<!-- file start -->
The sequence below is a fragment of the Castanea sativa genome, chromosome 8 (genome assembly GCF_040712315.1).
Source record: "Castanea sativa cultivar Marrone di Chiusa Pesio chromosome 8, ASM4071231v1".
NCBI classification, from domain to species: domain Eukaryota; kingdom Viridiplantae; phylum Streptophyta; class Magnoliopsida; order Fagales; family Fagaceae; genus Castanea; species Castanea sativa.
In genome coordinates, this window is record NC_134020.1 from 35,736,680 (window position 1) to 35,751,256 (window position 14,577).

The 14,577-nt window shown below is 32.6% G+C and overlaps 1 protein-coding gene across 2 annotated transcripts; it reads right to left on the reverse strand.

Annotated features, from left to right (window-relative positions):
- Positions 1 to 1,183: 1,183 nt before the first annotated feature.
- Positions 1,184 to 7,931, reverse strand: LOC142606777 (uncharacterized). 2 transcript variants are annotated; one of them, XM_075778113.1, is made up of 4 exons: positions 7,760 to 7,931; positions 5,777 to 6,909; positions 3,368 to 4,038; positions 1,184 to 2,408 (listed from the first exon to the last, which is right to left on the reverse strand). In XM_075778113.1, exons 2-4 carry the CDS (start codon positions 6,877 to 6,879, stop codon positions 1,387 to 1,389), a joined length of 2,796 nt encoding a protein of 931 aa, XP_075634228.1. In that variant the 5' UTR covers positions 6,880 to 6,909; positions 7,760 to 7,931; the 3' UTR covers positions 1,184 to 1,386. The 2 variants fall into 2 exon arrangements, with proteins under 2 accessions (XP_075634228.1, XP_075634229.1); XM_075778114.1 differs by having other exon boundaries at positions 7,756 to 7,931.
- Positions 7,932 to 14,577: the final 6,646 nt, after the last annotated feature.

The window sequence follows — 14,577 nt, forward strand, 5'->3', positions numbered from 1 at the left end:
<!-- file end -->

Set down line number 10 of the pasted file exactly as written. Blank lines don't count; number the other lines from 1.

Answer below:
The window sequence follows — 14,577 nt, forward strand, 5'->3', positions numbered from 1 at the left end: